Saxtubas were built as a family with instruments ranging from B-flat sopranino to B-flat contrabass. This bass in E-flat was the second largest size. The striking appearance of the larger sax tubas was inspired by the Roman cornu as depicted on Trajan's Column. Saxtubas were first used in 1852 in the premiere performance of Halevy's opera Le juif errant in the Paris Academie Nationale de Musique, where they featured in a 15-piece stage ensemble. They also appeared in a military and national ceremony in Paris on the Champ de Mars later in 1852. This instrument and a B-flat tenor held in the Trompetenmuseum in Bad Saeckingen, Germany are the only saxtubas known to survive.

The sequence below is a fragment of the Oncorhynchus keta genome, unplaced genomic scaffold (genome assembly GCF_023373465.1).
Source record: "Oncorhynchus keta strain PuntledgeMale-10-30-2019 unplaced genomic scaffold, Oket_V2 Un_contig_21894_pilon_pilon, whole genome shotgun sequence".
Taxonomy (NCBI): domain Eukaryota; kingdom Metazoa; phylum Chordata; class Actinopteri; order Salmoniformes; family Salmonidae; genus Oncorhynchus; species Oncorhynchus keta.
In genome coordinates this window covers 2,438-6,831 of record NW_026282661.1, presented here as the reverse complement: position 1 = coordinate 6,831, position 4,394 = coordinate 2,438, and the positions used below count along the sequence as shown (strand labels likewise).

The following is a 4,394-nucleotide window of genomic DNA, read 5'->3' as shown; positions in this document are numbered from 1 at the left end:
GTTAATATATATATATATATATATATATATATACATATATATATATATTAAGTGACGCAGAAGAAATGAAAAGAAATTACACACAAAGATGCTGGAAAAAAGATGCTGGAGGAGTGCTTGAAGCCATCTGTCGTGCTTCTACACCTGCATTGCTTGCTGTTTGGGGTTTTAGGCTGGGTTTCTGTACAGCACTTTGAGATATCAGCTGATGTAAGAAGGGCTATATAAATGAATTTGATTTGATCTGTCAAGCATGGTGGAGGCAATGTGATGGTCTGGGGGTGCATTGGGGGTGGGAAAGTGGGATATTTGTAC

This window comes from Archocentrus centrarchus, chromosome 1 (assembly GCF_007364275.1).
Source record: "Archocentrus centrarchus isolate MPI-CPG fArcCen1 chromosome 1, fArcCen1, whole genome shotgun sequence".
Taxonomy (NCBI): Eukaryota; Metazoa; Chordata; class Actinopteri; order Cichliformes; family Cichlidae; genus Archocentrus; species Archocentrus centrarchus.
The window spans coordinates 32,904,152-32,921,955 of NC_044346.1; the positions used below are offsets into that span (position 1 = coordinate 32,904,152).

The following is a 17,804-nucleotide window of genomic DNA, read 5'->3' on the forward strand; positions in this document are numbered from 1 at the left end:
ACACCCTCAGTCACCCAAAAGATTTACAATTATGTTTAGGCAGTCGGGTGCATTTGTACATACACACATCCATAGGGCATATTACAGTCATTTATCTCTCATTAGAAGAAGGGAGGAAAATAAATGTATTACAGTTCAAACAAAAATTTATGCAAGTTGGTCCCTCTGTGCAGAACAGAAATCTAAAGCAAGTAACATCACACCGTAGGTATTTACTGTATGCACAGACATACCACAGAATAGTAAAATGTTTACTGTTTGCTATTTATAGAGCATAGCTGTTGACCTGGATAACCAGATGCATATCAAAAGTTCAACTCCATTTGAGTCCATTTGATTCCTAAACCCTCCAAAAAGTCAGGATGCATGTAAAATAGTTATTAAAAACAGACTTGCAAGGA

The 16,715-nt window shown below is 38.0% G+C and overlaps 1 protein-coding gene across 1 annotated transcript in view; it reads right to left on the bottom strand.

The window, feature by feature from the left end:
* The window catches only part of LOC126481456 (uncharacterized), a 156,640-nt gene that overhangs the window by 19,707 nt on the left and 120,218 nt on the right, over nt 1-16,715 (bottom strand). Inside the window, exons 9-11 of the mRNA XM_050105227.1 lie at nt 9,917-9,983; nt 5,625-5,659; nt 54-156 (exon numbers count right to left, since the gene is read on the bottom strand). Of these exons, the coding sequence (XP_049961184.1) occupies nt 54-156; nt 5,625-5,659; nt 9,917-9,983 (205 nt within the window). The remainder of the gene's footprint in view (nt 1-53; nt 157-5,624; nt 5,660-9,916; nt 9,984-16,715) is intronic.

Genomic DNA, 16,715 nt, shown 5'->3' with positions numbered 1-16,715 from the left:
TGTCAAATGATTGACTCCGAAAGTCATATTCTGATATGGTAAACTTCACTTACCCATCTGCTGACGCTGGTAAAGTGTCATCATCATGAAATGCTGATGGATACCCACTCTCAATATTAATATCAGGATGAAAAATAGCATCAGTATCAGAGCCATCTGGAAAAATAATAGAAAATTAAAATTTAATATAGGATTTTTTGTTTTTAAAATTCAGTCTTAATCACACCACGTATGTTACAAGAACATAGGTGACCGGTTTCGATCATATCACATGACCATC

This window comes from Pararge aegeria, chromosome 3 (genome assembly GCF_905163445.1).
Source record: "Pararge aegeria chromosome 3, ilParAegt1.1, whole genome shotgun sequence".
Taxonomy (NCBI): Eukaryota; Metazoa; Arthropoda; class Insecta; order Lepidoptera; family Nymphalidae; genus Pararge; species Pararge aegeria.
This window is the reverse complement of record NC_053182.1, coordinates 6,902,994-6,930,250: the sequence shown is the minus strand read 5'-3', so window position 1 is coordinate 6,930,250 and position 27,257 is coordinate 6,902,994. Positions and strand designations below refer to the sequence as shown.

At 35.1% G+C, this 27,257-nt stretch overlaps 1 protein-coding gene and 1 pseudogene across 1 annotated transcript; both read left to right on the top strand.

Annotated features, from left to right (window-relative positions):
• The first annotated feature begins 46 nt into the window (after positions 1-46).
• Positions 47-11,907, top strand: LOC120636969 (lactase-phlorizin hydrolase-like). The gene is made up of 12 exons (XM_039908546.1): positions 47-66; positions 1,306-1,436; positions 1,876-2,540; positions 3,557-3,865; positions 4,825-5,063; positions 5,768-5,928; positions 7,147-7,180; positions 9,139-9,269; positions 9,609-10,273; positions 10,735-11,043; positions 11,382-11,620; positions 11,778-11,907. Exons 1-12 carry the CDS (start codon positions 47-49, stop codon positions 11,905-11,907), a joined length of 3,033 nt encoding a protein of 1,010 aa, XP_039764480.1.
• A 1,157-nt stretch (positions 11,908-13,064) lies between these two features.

Marking: (engraved on bell, in script) Nº 13802/ Adolphe Sax Breveté a Paris/ Fteur de la Mson Milre de l'Empereur (in pencil, a second marking is noted: Stamped "A I S" on bell)
Mary Elizabeth Adams Brown ; [ Sypher ]
Catalogue of the Crosby Brown Collection of Musical Instruments: Europe. The Metropolitan Museum of Art. New York, 1904, vol. I, pg. 194.
Catalogue of the Crosby Brown Collection of Musical Instruments of All Nations: I. Europe, Galleries 25 and 26, Central Cases of Galleries 27 and 28. Catalogue., The Metropolitan Museum of Art. New York, vol. 13, pg. 194.